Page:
The tilt angle (θ) of the substrate 310 may vary greatly. In an exemplary embodiment of the invention the tilt angle (θ) is substantially equal to the implant angle error (α) of the implant source 320. In this embodiment, the tilt angle (θ) would, but for a small region of less doped substrate common to both the vertical (v) and horizontal (h) transistors, substantially eliminate the effect of the implant angle error (α). Nevertheless, an exemplary embodiment suggests that the tilt angle (θ) be up to about 5 degrees, and particularly between about 1 degree and about 3 degrees. Other tilt angles (θ) are within the scope of the present invention.

Additionally, the tilt angle (θ) may be achieved using a number of different processes. For example, one embodiment of the invention has the entire implant platen 305 tilt to effectuate the tilt of the substrates 310. Another different embodiment of the invention has each of the individual substrates 310 tilting on the implant platen 305 while a tilt angle of the implant platen 305 remains unchanged. Those skilled in the art could easily conceive of other possibilities for tilting the substrates 310.

As shown by the cross-sectional view 340, the implant angle error (α) does not substantially affect the horizontal transistor (h). For example, implant regions 380 formed as a result of the first portion of the implant dose are located equidistance from the gate of the horizontal transistor (h). On the other hand, as shown by the cross-sectional view 370, the implant angle error (α) does substantially affect the vertical transistor (v). The gate shadowing caused by the combination of the implant angle error (α) and tilt angle (θ) causes the implant regions 380 of the vertical transistor (v) to not be located equidistance from the gate of the vertical transistor (v). For instance, as illustrated in FIG. 3, one implant region 380 is removed from the gate structure of the vertical transistor (v) and the other implant region 380 is located adjacent the gate structure of the vertical transistor (v). What results is a lighter doped region 390 located proximate the gate structure of the vertical transistor (v), the lighter doped region 390 having little to no dopant therein. At the stage shown in FIG. 3, the lighter doped region 390 has substantially no dopant therein. The implant regions 380 located in the substrate 310 at this stage contain only of the total desired implant dose.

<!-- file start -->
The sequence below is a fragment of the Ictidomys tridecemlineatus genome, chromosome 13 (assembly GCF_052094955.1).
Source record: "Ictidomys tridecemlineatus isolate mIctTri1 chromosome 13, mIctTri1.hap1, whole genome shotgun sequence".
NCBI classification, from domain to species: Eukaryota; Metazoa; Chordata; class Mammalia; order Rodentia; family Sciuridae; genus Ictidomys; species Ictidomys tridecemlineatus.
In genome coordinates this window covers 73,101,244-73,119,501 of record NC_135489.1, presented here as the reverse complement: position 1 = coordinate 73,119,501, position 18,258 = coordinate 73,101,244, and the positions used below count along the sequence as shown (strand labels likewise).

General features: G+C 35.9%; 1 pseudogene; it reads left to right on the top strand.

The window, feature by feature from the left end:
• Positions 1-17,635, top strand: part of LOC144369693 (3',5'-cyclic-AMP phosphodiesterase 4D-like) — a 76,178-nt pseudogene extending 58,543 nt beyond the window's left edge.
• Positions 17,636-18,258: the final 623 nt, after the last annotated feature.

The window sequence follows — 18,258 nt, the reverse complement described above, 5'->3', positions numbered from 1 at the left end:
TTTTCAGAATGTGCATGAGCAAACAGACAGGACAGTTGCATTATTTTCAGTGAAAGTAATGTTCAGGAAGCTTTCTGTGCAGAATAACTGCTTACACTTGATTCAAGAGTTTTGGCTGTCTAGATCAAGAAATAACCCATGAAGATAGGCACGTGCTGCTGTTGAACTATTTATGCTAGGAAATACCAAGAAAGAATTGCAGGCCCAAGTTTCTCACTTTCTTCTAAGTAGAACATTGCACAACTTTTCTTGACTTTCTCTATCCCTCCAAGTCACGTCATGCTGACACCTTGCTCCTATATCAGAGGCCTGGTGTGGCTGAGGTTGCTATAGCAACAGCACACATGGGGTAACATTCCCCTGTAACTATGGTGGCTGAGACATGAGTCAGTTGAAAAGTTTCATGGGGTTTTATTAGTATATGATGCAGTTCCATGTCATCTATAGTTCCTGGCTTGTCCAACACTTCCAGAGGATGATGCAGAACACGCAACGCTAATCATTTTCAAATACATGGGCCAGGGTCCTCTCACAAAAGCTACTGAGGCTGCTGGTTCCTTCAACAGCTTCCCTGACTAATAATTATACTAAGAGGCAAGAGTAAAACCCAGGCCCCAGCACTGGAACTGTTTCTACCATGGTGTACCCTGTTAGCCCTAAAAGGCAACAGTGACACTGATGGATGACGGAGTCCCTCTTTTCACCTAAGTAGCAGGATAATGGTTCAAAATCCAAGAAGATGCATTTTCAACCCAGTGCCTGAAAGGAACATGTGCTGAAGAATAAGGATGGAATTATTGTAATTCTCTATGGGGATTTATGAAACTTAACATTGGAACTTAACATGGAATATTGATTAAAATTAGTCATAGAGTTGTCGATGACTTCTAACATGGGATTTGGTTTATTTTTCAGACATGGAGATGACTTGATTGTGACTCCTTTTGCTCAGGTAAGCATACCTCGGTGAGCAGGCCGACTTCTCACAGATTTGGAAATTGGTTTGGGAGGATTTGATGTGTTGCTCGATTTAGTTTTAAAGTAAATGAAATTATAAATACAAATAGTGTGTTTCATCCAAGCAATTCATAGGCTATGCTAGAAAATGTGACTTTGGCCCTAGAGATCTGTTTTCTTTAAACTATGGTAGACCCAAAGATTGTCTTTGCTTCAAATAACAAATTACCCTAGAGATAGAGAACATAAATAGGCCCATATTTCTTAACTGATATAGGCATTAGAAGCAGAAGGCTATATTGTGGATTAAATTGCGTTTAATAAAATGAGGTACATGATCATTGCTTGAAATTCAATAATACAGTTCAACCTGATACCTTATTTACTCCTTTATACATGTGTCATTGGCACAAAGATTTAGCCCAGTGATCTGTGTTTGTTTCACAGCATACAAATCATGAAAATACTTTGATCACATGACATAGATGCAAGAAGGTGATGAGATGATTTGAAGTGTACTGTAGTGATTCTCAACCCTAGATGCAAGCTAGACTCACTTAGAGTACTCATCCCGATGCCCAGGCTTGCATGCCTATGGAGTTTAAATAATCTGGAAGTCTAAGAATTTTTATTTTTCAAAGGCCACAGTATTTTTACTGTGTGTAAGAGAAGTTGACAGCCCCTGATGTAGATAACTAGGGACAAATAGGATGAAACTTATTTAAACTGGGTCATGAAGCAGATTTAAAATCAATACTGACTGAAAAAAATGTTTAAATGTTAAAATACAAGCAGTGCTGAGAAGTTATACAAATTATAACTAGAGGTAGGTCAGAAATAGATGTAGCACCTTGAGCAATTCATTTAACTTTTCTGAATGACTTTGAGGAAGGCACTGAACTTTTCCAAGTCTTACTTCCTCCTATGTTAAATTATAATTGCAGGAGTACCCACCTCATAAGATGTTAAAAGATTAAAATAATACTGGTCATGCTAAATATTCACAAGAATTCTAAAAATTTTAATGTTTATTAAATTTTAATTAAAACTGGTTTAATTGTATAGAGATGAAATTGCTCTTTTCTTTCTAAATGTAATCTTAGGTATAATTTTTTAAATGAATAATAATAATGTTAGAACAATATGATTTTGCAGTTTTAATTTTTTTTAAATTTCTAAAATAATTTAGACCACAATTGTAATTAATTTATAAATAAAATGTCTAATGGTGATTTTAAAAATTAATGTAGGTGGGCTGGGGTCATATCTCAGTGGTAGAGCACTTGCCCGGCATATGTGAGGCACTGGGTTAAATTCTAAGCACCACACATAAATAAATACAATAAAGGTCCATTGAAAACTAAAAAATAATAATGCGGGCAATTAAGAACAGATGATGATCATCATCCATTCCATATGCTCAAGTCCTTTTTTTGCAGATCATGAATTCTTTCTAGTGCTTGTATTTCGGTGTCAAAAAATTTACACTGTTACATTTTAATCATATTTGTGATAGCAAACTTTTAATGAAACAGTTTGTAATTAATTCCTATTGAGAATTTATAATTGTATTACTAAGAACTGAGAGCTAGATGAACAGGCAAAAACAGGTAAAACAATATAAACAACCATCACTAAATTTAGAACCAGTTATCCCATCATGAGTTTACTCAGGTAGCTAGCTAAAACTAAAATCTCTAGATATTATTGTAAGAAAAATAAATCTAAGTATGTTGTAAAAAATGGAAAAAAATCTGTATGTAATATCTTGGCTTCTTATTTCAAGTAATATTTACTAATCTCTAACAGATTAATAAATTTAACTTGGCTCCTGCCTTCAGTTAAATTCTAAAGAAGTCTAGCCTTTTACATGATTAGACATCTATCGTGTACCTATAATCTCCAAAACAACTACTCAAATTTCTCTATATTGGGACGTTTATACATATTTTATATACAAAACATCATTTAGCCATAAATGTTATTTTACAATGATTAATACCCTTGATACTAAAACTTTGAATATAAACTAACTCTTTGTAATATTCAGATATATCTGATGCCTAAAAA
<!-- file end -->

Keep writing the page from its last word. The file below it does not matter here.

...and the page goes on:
Turning now to FIG. 4, illustrated are the views 300, 340, 370 illustrated in FIG. 3 after the substrates 310 have been tilted about the same axis but in the opposite direction. In the embodiment illustrated in FIG. 4, the substrates 310 are tilted about the y-axis clockwise by the angle (θ). In an exemplary embodiment, the tilt angle (θ) used in FIG. 4 is substantially identical in value, but opposite in direction, to the tilt angle (θ) used in FIG. 3. After the substrates 310 are tilted this second time, another of the implant dose is implanted into the substrates 310.